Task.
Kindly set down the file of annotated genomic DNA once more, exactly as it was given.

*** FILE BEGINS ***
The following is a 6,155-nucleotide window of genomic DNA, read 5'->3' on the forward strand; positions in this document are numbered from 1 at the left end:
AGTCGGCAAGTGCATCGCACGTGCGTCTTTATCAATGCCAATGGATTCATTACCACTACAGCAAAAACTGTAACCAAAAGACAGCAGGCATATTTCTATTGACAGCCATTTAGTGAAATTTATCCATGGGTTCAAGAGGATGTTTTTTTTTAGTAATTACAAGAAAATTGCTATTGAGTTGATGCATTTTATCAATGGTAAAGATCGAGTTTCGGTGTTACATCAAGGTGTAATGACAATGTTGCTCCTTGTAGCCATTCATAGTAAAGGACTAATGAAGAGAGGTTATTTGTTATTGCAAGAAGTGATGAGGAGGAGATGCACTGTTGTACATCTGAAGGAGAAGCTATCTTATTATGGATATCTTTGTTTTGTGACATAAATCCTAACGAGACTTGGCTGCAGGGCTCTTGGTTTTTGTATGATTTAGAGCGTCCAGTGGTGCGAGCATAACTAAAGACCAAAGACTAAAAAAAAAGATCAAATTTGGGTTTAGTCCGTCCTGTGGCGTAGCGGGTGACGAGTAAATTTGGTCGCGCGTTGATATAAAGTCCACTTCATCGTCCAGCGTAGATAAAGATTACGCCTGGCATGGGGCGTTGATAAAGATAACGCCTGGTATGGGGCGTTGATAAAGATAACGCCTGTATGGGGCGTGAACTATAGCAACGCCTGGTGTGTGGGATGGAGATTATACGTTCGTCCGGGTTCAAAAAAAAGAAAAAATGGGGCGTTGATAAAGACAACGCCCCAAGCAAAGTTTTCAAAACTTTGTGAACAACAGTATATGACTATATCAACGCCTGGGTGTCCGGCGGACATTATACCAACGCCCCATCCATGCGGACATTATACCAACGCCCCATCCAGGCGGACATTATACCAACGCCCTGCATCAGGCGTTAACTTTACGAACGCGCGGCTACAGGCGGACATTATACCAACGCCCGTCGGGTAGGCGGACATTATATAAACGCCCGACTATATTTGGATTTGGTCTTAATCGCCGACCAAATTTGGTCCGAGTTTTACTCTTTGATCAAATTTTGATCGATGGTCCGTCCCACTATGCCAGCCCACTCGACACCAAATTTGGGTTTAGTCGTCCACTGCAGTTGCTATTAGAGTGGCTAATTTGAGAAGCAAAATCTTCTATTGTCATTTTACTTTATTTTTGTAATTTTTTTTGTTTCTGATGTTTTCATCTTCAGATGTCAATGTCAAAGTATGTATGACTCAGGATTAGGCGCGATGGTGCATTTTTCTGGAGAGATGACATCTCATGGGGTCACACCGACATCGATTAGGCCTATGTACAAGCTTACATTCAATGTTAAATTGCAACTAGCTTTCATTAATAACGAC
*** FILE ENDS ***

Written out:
The following is a 6,155-nucleotide window of genomic DNA, read 5'->3' on the forward strand; positions in this document are numbered from 1 at the left end:
AGTCGGCAAGTGCATCGCACGTGCGTCTTTATCAATGCCAATGGATTCATTACCACTACAGCAAAAACTGTAACCAAAAGACAGCAGGCATATTTCTATTGACAGCCATTTAGTGAAATTTATCCATGGGTTCAAGAGGATGTTTTTTTTTAGTAATTACAAGAAAATTGCTATTGAGTTGATGCATTTTATCAATGGTAAAGATCGAGTTTCGGTGTTACATCAAGGTGTAATGACAATGTTGCTCCTTGTAGCCATTCATAGTAAAGGACTAATGAAGAGAGGTTATTTGTTATTGCAAGAAGTGATGAGGAGGAGATGCACTGTTGTACATCTGAAGGAGAAGCTATCTTATTATGGATATCTTTGTTTTGTGACATAAATCCTAACGAGACTTGGCTGCAGGGCTCTTGGTTTTTGTATGATTTAGAGCGTCCAGTGGTGCGAGCATAACTAAAGACCAAAGACTAAAAAAAAAGATCAAATTTGGGTTTAGTCCGTCCTGTGGCGTAGCGGGTGACGAGTAAATTTGGTCGCGCGTTGATATAAAGTCCACTTCATCGTCCAGCGTAGATAAAGATTACGCCTGGCATGGGGCGTTGATAAAGATAACGCCTGGTATGGGGCGTTGATAAAGATAACGCCTGTATGGGGCGTGAACTATAGCAACGCCTGGTGTGTGGGATGGAGATTATACGTTCGTCCGGGTTCAAAAAAAAGAAAAAATGGGGCGTTGATAAAGACAACGCCCCAAGCAAAGTTTTCAAAACTTTGTGAACAACAGTATATGACTATATCAACGCCTGGGTGTCCGGCGGACATTATACCAACGCCCCATCCATGCGGACATTATACCAACGCCCCATCCAGGCGGACATTATACCAACGCCCTGCATCAGGCGTTAACTTTACGAACGCGCGGCTACAGGCGGACATTATACCAACGCCCGTCGGGTAGGCGGACATTATATAAACGCCCGACTATATTTGGATTTGGTCTTAATCGCCGACCAAATTTGGTCCGAGTTTTACTCTTTGATCAAATTTTGATCGATGGTCCGTCCCACTATGCCAGCCCACTCGACACCAAATTTGGGTTTAGTCGTCCACTGCAGTTGCTATTAGAGTGGCTAATTTGAGAAGCAAAATCTTCTATTGTCATTTTACTTTATTTTTGTAATTTTTTTTGTTTCTGATGTTTTCATCTTCAGATGTCAATGTCAAAGTATGTATGACTCAGGATTAGGCGCGATGGTGCATTTTTCTGGAGAGATGACATCTCATGGGGTCACACCGACATCGATTAGGCCTATGTACAAGCTTACATTCAATGTTAAATTGCAACTAGCTTTCATTAATAACGAC